Specifically, the garment system evokes a sense of play, while offering active participation in design and encouraging positive self-image. My technical background in Fashion Design [B. Des (Hons) from Ryerson University [Canada]]. Throughout the research and development of the project, traditional construction techniques were utilized via industrial machinery. Adobe platforms were explored to develop laser cut files for initial prototypes. Sampling also included the use of Stratasys PolyJet 3D printing technology, where multi-materials of various rigidities were utilized to test if the textile could be printed in one process and remove the assembly component of the procedure. The project's main discovery was that 3d printing technology is not a suitable replacement for the ‘textile,’ as friction at hinge points impaired movability in even the most flexible 3d print materials available today. This discovery led me back to more traditional methods for the full-scale initial prototypes, where the intersection of natural and man-made materials, followed by passive hinge systems allowed for silhouette variability and comfort on the body."



Trace is a clock that uses a liquid with UV rays and discoloration properties, allowing us to visualize the passing time. "Anticipation is about our expectation of the future. Every second that passes is an opportunity to affect this path before us, yet in this fast paced society, how many of us take action? When we considered the theme of anticipation, we were naturally drawn to the concept of time. ‘Trace’ is a clock that uses UV light to invoke a color change within a transparent photochromic solution. Every second, minute and hour is marked by a UV light beam that rotates around the face of the clock.

 This UV light triggers the photochromic change, leaving a trace of color as time sweeps by. This solution fades back to transparent after around 60 seconds, leaving a trail that completely erases itself. ‘Trace’ is about visualizing the present moment. There is anticipation in the color change of the liquid, and anticipation in how it fades away. And if the future is based on our past, our anticipation for change should drive us to action in the present. ‘Trace’ is a reminder that in order to create the future that we anticipate, we must act towards it."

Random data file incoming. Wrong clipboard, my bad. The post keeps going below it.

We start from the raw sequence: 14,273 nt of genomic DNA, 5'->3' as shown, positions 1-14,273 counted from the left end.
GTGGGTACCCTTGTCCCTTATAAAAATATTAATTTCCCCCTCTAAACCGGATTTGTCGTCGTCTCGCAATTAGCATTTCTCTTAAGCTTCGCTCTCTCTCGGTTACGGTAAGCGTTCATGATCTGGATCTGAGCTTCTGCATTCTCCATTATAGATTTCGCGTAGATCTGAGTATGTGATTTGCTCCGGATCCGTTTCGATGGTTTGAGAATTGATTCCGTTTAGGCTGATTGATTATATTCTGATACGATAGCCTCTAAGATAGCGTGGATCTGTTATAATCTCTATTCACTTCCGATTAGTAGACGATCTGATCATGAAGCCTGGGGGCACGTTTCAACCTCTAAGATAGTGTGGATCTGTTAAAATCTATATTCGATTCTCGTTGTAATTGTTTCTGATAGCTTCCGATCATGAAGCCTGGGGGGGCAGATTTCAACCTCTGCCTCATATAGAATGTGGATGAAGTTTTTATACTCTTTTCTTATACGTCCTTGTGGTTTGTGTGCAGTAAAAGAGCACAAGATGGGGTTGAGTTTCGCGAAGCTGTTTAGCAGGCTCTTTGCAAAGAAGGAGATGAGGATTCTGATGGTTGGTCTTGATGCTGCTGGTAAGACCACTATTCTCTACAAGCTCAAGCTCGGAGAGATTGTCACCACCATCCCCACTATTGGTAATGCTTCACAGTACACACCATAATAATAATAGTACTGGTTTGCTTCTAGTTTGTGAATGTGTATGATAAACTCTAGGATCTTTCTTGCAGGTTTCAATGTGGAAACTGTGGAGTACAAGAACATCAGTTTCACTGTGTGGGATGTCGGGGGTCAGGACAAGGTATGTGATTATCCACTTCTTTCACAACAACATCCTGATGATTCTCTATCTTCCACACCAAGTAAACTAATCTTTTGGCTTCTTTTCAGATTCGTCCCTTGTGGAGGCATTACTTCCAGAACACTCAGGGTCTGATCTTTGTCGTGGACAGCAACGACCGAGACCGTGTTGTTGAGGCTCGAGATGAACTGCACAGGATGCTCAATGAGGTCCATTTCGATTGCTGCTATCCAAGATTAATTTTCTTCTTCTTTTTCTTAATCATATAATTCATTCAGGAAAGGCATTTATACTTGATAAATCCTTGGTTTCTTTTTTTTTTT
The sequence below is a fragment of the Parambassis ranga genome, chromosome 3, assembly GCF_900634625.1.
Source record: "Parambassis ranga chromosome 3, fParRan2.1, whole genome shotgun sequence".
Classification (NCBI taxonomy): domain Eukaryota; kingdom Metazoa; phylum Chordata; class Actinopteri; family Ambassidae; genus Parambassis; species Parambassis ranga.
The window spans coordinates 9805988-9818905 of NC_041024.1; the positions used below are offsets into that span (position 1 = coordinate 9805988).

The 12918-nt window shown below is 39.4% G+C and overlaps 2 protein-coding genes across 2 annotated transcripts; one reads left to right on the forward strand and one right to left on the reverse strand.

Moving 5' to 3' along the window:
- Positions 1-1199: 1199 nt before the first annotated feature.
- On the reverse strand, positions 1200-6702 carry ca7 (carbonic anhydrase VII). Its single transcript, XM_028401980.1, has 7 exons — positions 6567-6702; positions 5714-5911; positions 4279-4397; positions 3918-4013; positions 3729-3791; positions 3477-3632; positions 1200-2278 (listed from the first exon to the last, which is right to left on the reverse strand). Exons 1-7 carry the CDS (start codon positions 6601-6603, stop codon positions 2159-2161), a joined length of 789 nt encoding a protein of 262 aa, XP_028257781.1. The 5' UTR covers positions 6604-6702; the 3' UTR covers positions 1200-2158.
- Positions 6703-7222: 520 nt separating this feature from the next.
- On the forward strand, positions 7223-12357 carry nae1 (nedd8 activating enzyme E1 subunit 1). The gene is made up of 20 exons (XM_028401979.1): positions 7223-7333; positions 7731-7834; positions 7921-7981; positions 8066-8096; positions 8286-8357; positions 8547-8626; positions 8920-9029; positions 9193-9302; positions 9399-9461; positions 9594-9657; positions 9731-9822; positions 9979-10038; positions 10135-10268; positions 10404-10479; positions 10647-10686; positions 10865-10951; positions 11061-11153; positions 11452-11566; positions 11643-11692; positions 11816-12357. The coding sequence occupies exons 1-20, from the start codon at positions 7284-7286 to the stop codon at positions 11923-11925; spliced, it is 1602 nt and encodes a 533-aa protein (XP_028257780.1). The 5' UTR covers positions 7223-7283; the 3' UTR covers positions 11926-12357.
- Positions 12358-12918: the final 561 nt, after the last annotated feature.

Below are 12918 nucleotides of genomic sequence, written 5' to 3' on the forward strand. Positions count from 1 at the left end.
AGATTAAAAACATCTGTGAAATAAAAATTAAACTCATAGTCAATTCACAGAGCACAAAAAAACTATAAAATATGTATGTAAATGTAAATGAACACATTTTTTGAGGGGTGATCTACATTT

2015 Grand Prix Winner

Sense-Wear is a collection of sense-oriented garments and accessories. Their primary purpose is to stimulate and improve awareness of our senses, while training us to better user them all. Some Sense-Wear items are designed to mute physical sensations and other to sharpen them.

Squeeze-me is a multiple-purpose scarf for use in an emotional emergency. Normally worn around the head, it's elastic material makes it stretchable around the body to generate a deep pressure the can calm the wearer like a warm hug. Shake-me is a necklace for tasting, touching and shaking. Several extensions provide different textures and flavours. It recalls multi-sensory kids' toys in that it can be used to train in discerning different tastes and different tactile experiences, (ideally with the eyes closed).

The Pump-me jacket incorporates an inflatable device to buffer the wearer against unwanted external sensations and create a contact-free personal space. Pull-me is an aromatic scarf, effectively a portable collection of familiar scents and fragrances that is used to conjure up pleasant moments and comfortable sensations. Its several retractable extensions can be loaded with scents, specimens, or small objects. Hold-me is a hoodie poncho that makes sounds, helping to focalize the wearer's auditory capabilities. It is covered with musical flakes that emit sound in response to movements, while two built-in super ears help the wearer listen to these new, unexpected sounds.